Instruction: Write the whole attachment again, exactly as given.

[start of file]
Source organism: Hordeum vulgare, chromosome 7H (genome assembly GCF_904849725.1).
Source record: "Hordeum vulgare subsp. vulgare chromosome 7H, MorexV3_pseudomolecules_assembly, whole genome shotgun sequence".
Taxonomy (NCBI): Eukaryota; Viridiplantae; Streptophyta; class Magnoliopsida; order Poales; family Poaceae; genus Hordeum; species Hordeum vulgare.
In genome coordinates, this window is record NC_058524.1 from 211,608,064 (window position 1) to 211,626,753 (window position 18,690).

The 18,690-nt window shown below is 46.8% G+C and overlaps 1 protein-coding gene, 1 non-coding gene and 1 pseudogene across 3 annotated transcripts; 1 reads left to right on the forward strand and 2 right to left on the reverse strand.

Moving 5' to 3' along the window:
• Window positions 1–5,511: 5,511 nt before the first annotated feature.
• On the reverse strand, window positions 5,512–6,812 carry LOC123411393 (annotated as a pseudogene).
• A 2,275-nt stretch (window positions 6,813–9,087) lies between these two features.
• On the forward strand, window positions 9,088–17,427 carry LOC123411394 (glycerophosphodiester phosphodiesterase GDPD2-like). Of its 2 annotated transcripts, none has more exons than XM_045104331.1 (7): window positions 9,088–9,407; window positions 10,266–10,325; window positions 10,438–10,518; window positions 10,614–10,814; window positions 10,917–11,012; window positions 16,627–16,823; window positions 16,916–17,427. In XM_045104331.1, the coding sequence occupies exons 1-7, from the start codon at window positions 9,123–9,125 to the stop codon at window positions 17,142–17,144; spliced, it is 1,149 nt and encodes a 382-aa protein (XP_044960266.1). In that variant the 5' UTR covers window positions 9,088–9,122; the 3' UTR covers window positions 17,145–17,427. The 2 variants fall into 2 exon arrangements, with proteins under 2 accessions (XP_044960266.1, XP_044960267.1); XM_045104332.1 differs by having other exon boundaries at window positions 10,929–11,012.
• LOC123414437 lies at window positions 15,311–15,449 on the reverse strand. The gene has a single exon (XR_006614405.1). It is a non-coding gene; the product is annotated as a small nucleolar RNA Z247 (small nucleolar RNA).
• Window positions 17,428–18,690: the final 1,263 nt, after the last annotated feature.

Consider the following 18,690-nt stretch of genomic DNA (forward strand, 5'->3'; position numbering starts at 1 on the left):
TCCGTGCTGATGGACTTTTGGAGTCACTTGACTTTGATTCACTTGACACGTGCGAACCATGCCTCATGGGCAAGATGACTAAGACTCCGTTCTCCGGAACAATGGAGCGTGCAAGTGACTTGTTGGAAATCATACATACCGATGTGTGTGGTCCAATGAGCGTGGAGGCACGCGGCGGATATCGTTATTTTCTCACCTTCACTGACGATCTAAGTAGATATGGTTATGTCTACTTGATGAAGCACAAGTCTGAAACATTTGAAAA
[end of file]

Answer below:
Source organism: Hordeum vulgare, chromosome 7H (genome assembly GCF_904849725.1).
Source record: "Hordeum vulgare subsp. vulgare chromosome 7H, MorexV3_pseudomolecules_assembly, whole genome shotgun sequence".
Taxonomy (NCBI): Eukaryota; Viridiplantae; Streptophyta; class Magnoliopsida; order Poales; family Poaceae; genus Hordeum; species Hordeum vulgare.
In genome coordinates, this window is record NC_058524.1 from 211,608,064 (window position 1) to 211,626,753 (window position 18,690).

The 18,690-nt window shown below is 46.8% G+C and overlaps 1 protein-coding gene, 1 non-coding gene and 1 pseudogene across 3 annotated transcripts; 1 reads left to right on the forward strand and 2 right to left on the reverse strand.

Moving 5' to 3' along the window:
• Window positions 1–5,511: 5,511 nt before the first annotated feature.
• On the reverse strand, window positions 5,512–6,812 carry LOC123411393 (annotated as a pseudogene).
• A 2,275-nt stretch (window positions 6,813–9,087) lies between these two features.
• On the forward strand, window positions 9,088–17,427 carry LOC123411394 (glycerophosphodiester phosphodiesterase GDPD2-like). Of its 2 annotated transcripts, none has more exons than XM_045104331.1 (7): window positions 9,088–9,407; window positions 10,266–10,325; window positions 10,438–10,518; window positions 10,614–10,814; window positions 10,917–11,012; window positions 16,627–16,823; window positions 16,916–17,427. In XM_045104331.1, the coding sequence occupies exons 1-7, from the start codon at window positions 9,123–9,125 to the stop codon at window positions 17,142–17,144; spliced, it is 1,149 nt and encodes a 382-aa protein (XP_044960266.1). In that variant the 5' UTR covers window positions 9,088–9,122; the 3' UTR covers window positions 17,145–17,427. The 2 variants fall into 2 exon arrangements, with proteins under 2 accessions (XP_044960266.1, XP_044960267.1); XM_045104332.1 differs by having other exon boundaries at window positions 10,929–11,012.
• LOC123414437 lies at window positions 15,311–15,449 on the reverse strand. The gene has a single exon (XR_006614405.1). It is a non-coding gene; the product is annotated as a small nucleolar RNA Z247 (small nucleolar RNA).
• Window positions 17,428–18,690: the final 1,263 nt, after the last annotated feature.

Consider the following 18,690-nt stretch of genomic DNA (forward strand, 5'->3'; position numbering starts at 1 on the left):
TCCGTGCTGATGGACTTTTGGAGTCACTTGACTTTGATTCACTTGACACGTGCGAACCATGCCTCATGGGCAAGATGACTAAGACTCCGTTCTCCGGAACAATGGAGCGTGCAAGTGACTTGTTGGAAATCATACATACCGATGTGTGTGGTCCAATGAGCGTGGAGGCACGCGGCGGATATCGTTATTTTCTCACCTTCACTGACGATCTAAGTAGATATGGTTATGTCTACTTGATGAAGCACAAGTCTGAAACATTTGAAAA